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Approachable, Authentic, and Accessible

By Sgt. Maj. Michael J. Perry III

Senior Enlisted Advisor to the Deputy Chief of Staff, G-9

January 12, 2024

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Sgt. Maj. Michael J. Perry III (center) poses for a photo with Pvt. Biautubu and Lt. Gen. Kevin Vereen while touring barracks facilities at Fort Cavazos, Texas

Thirty years of service in the Army is an accomplishment I’m proud of. I want to share some insight into what I learned becoming a mentee, mentor, and eventual leader. This article explains the ideas and systems I used to become the leader I am today.

The Three Ps

Throughout my career, I developed a leadership philosophy I called the three Ps: Passion, Personality, and People. If you’re a passionate leader trying to set the best example for your Soldiers, they’ll feed off it because they’ll see you’re excited and passionate about serving. You must also have a personality, meaning be personable and humble. This sets the tone for what Soldiers and other leaders can expect from you each day. The final P is people. A passionate servant-leader should always factor in the human cost of everything. Sometimes, leaders can fixate on mission accomplishment and lose sight of its impact on the organization, personnel, and their families.

Even now, as a sergeant major on the Army Staff, the three Ps still reside in my mind, but they morphed into the three As: Approachable, Authentic, and Accessible.


If leaders are approachable, they can expect subordinates to come to them with problems, accomplishments, or life events. Embracing humility and a servant-leader mindset makes you more approachable. Placing rank aside, leaders must remember everyone is human and deserves courtesy and respect. From privates to general officers, being approachable makes you authentic. Every interaction with Soldiers reveals the type of leader you are and it spreads by word-of-mouth.

I strive to be as approachable as possible.


Engage with Soldiers at all levels and be genuine. Demonstrate a passion for being a noncommissioned officer (NCO) and be humble enough to learn from those under your care. Be honest and upfront with any and all mission information. Hoarding information doesn’t help develop or understand expectations, nor does it allow for leader growth. As emphasized by the NCO Creed, communication is key.

Don’t assume others should feel privileged to receive information you pass on. Instead, effective leaders should feel privileged to speak and share their knowledge, experiences, and skills with future military leaders, and not the other way around.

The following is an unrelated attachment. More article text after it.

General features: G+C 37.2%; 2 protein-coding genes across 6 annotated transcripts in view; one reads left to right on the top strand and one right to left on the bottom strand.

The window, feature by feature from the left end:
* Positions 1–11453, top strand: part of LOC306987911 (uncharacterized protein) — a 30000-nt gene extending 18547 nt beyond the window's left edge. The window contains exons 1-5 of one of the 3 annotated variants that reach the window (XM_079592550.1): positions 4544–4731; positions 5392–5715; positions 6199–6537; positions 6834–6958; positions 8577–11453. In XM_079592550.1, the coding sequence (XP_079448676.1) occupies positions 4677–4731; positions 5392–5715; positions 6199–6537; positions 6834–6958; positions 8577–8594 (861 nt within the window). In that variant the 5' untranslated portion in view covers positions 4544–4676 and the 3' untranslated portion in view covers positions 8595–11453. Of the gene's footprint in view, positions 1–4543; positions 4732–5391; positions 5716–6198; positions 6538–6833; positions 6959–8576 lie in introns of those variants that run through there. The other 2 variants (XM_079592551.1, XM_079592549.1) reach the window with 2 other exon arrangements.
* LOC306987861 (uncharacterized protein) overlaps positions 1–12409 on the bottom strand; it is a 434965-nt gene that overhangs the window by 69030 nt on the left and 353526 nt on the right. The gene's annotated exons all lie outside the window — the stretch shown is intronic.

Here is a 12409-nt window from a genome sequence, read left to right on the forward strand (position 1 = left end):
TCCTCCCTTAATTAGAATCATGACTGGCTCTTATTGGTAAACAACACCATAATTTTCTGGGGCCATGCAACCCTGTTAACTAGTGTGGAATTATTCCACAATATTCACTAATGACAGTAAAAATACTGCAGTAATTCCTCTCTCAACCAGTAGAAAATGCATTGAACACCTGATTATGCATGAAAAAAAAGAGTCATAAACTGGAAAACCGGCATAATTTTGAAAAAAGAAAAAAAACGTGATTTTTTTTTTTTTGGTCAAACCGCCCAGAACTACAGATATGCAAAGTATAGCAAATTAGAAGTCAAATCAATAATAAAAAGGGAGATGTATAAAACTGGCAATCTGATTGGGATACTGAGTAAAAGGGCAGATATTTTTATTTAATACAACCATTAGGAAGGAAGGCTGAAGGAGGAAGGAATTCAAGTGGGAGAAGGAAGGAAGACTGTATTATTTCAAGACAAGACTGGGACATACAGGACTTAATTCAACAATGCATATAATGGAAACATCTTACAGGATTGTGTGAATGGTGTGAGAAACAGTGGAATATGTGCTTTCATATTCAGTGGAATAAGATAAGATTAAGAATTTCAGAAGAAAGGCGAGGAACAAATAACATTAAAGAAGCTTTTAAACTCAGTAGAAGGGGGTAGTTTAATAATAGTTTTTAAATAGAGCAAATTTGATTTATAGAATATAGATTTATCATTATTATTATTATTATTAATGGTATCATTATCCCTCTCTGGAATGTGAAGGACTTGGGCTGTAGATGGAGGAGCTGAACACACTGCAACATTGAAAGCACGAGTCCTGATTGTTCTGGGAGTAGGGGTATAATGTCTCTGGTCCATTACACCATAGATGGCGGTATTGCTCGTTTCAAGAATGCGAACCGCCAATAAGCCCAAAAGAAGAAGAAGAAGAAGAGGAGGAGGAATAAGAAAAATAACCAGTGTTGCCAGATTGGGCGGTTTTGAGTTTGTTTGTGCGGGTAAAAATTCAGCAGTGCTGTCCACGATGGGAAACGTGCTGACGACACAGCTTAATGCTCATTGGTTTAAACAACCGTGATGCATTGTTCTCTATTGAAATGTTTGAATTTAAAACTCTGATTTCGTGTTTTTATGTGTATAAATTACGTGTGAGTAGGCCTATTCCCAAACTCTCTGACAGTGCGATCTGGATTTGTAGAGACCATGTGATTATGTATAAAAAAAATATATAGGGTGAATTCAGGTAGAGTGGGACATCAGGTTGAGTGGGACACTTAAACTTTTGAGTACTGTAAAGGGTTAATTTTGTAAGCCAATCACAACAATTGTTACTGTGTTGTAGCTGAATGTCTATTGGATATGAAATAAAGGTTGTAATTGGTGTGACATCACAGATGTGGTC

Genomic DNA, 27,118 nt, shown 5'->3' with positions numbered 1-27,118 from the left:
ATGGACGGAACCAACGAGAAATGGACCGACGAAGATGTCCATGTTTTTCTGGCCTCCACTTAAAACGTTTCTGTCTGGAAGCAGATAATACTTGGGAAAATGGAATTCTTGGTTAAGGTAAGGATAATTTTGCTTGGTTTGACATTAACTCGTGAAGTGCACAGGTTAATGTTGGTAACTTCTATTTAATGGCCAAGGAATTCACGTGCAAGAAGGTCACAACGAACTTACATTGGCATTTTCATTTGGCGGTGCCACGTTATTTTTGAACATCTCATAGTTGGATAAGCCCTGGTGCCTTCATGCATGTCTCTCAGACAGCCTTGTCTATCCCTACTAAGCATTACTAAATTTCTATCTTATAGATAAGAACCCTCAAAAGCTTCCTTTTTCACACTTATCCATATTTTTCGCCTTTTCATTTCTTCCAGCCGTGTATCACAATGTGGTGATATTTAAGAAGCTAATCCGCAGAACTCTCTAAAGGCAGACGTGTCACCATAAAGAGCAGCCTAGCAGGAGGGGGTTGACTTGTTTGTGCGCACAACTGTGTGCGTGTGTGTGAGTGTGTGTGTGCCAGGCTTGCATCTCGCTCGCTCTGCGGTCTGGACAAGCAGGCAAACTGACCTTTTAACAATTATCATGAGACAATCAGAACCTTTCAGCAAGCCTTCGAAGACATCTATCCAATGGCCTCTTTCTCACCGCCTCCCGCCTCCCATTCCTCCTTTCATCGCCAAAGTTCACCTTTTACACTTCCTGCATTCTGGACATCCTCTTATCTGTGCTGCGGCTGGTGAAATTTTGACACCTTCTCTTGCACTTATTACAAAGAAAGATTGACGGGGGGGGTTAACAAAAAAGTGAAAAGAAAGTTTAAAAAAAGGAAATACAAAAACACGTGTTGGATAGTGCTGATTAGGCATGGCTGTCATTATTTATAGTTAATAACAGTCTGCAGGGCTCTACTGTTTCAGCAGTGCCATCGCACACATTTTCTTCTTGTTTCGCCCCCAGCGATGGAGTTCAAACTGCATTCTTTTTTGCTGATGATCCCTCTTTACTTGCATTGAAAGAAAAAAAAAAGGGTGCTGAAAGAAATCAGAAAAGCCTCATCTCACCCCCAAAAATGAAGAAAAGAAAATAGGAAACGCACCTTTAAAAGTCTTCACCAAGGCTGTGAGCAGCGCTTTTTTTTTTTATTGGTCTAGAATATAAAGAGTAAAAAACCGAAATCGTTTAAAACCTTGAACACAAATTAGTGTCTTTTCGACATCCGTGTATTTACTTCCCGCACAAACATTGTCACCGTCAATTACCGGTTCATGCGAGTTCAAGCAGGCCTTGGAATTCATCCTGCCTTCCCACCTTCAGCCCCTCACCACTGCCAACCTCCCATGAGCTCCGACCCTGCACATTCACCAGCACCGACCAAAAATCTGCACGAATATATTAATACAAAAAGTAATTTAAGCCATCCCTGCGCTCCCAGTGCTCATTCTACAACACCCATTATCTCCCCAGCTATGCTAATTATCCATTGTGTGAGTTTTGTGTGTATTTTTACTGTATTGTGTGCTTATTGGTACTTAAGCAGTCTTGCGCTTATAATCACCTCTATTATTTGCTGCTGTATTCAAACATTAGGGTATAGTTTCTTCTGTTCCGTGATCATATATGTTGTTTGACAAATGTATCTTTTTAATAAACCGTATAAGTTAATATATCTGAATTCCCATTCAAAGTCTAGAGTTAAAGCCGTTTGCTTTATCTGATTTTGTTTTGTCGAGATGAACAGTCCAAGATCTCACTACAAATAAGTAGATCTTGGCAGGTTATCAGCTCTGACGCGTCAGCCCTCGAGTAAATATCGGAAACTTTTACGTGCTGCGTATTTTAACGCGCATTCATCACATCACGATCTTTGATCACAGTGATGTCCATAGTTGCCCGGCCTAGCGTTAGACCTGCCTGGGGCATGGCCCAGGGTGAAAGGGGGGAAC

Sgt. Maj. Michael J. Perry talks with a Joint Base Lewis-McChord Soldier during a quality-of-life visit. Everyone deserves to be treated with courtesy and respect regardless of rank.

As NCOs, our job is to train, develop, and mentor those around us to the point where they can one day take our place. Sharing knowledge and learning from our Soldiers helps create an environment that fosters engaging relationships beyond the day’s mission.


Being accessible becomes harder the further you climb up the ladder. Each position has a new sphere of influence. As team leaders, squad leaders, platoon sergeants, and, to some extent, first sergeants, Soldiers have easier access to your time and attention. In areas of higher responsibility, like brigade or battalion command sergeants major or higher staff levels, leaders may still be accessible, but obligations make it more difficult.

Leaders can use common sense when addressing Soldier situations by ensuring their concerns are heard and then acknowledged by following up. Additionally, being approachable empowers junior leaders to take the reins when senior leaders aren’t available. Creating the space or time for subordinates to approach you with problems, ideas, and observations makes you approachable. It shows you place your Soldiers’ needs above your own.

Future of the NCO Corps

As the backbone of the Army, NCOs must continue to improve themselves and their Soldiers. Self-improvement shouldn’t focus on promotion but on pursuing a “master’s degree” in the most important subject: being an NCO.

The NCO Creed outlines what we do and how we can lead from the front. Every position, every new duty station, and every interaction with Soldiers is a chance to apply the leadership attributes associated with NCOs. Have a passion for what you do and what you bring to your sphere of positive influence. Lead by example and create the next generation of NCOs and be Approachable, Authentic, and Accessible.


Sgt. Maj. Michael J. Perry III serves as the senior enlisted advisor to the Deputy Chief of Staff, G-9. He has served in a wide variety of assignments from food service specialist to chief food operations management NCO for III Corps to 1st Theater Sustainment Command CSM, Fort Knox, Kentucky. He deployed three times in support of Operation Iraqi Freedom, twice for Operation Enduring Freedom, and twice for Operation Inherent Resolve. Perry has a Bachelor’s of Science Degree in Business Administration from Methodist College and an Associate of Arts Degree from the University of Alaska, Anchorage.

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